This past Sunday, joined by other members of the Ragtime Marketing Team, I sat at the Washington Duke Inn sipping on some tea and discussing our favorite and least favorite aspects of our time spent promoting Ragtime.
As the table discussed the difficulties and triumphs we had while promoting the show, I found myself wondering what my answer would be. When the circle finally called on me, I replied saying that my favorite aspect of promoting Ragtime was getting to work with the wonderful people on my team. Andrew, always hysterical but never trying to be, Eric the “I’ll hoodwink your parents into buying a ¼ page ad” one, Sarah the freshman who went above and beyond our expectations, Daisygreen who worked tirelessly on the poster designs and much more, Emily who planned an amazing party and finally Nate, my dear friend whom I admire greatly and who helped make this experience a 10 out of 10 for me.
My least favorite part of promoting Ragtime (which might actually be my favorite part now) is learning to accept and grow from criticism. While listening to the feedback concerning the marketing campaign, both positive and negative, I found myself questioning all of our hard work. While I do understand that some of the advertisements could be seen by some as inappropriate, I think back to the large number of undergraduates who approached me and stated that they had never seen a show promoted or talked about as much as Ragtime. I also think it is important to keep in mind that the principals were “acting” in the campaign and not intimidating real life, an aspect that could potentially be easily overlooked.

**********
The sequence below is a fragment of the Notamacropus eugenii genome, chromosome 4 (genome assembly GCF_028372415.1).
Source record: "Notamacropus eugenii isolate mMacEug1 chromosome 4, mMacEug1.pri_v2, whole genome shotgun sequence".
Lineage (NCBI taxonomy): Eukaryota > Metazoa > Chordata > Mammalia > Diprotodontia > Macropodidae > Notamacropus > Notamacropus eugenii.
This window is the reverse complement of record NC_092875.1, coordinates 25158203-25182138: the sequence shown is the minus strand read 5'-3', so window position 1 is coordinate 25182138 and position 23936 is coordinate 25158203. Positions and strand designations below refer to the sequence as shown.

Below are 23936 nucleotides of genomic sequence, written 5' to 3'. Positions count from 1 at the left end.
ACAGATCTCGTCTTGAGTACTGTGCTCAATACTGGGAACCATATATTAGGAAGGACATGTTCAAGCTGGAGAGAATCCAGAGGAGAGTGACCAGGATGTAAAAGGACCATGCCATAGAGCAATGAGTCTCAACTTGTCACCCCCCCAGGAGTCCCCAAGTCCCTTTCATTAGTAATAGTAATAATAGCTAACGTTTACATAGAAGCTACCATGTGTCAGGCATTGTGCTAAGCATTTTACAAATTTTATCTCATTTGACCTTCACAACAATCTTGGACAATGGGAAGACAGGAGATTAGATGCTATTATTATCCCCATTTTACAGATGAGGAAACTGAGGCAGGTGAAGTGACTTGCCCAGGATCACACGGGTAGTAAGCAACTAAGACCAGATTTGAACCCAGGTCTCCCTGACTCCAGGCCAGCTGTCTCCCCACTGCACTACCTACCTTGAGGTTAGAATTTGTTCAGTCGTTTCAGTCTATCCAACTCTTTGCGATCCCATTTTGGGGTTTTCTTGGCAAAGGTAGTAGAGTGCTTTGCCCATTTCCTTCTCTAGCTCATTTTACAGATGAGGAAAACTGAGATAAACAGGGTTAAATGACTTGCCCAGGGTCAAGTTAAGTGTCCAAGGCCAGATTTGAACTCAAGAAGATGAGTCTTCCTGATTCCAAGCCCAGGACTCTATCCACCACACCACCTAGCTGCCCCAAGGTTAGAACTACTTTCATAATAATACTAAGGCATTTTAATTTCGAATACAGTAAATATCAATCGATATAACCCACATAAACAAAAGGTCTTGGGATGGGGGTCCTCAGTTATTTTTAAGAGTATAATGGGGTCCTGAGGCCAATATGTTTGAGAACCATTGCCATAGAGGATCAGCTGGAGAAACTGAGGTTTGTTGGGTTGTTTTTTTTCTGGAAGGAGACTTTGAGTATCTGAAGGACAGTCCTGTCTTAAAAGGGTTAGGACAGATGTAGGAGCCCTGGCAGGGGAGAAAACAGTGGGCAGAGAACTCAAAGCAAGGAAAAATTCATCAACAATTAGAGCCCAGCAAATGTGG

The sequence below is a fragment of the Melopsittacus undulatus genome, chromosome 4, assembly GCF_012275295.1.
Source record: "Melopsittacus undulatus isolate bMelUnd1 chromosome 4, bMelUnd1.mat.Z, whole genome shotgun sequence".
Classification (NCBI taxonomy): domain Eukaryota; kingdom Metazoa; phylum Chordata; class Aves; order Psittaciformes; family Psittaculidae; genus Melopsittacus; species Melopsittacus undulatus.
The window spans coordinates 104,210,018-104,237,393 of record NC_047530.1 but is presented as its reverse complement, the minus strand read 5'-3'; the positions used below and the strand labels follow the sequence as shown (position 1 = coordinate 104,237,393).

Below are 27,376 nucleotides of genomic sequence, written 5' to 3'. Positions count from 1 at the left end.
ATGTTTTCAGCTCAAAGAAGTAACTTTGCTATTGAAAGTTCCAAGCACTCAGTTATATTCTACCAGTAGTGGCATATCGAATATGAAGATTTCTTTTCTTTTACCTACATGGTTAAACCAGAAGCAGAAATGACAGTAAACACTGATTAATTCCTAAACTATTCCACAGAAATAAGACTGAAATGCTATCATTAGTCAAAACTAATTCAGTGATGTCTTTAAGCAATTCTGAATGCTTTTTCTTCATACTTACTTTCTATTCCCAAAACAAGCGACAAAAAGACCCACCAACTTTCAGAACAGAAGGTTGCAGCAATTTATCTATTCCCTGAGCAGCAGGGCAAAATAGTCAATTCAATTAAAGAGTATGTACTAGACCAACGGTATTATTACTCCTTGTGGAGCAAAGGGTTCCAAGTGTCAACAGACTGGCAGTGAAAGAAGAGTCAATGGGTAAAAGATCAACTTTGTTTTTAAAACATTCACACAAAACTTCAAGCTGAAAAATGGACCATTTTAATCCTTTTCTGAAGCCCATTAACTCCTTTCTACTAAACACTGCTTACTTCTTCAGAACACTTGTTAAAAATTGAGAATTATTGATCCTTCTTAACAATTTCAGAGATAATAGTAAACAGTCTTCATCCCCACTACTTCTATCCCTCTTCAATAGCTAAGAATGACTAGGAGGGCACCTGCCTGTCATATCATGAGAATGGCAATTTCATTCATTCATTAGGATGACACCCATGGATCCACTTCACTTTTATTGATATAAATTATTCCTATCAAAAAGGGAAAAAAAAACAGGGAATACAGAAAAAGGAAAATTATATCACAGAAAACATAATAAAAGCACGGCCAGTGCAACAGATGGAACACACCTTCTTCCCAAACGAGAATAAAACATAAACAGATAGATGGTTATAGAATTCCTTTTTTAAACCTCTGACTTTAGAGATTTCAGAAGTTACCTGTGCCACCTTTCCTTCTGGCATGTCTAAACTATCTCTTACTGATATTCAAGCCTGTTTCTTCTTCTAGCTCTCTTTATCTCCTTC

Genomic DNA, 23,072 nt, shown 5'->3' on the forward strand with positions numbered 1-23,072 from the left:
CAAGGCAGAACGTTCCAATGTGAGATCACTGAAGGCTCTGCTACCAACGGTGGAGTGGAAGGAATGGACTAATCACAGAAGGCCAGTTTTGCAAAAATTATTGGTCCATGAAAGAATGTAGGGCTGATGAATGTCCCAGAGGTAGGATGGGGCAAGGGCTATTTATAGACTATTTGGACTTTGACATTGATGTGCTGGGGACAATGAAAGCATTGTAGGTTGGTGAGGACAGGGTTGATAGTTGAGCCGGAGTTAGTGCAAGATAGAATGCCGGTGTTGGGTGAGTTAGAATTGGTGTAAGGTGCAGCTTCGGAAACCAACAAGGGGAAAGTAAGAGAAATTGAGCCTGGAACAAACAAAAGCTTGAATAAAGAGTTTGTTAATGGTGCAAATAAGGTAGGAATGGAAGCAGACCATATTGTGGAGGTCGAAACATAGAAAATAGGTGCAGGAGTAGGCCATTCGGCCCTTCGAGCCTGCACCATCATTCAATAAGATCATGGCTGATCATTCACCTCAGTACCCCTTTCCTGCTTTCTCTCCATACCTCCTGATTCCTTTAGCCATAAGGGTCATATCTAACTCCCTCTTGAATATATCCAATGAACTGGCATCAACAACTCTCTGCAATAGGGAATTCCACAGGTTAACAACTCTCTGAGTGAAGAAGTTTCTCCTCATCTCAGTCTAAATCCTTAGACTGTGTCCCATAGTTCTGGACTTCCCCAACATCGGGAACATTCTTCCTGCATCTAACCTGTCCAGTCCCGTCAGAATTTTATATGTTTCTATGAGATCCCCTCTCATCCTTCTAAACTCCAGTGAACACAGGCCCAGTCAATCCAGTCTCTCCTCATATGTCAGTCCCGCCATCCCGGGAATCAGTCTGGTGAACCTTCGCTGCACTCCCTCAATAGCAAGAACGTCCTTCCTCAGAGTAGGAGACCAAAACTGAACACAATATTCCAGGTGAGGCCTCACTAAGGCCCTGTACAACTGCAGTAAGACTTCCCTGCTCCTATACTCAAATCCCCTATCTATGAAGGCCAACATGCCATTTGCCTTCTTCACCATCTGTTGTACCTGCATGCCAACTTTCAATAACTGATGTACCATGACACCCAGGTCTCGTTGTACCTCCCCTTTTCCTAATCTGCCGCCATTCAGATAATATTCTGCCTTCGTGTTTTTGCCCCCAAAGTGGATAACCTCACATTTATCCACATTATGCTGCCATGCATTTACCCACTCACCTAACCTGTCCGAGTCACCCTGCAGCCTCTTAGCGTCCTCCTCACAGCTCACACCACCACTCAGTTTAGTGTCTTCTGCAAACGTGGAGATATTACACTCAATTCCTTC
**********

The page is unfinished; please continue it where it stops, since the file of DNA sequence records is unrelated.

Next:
I too wish that the Duke culture and social scene allowed for a different type of marketing campaign. However, this is the university and culture with which we are surrounded. The campaign would not have worked at another university and, in our opinions, a different marketing campaign at Duke would not have been as successful as ours was in reaching all types of student groups on campus—not just those originally interested in music or theater. And while we did not fill every seat in Reynolds, I’m proud of the number of seats we did fill and the number of people we were able to touch through the messages intertwined throughout the music and dialogue.
For the future marketers and promoters of shows here on Duke’s campus: if you were not fans of the marketing campaign I urge you to try to yet again reinvent how to market theater and musicals to Duke students like we did. And to those of you who appreciated the progressiveness and uniqueness of the campaign, I urge you to learn from both our successes and mistakes.
Looking back on my experience with my marketing team and in class, I am extremely grateful for the experiences, laughter, stress, growth, and time spent together. I learned about myself as a Duke student and as a person who is passionate about public relations and marketing. Thank you Ragtime!
(Shop hours: tabled 3 hours and participated in strike for 3 hours)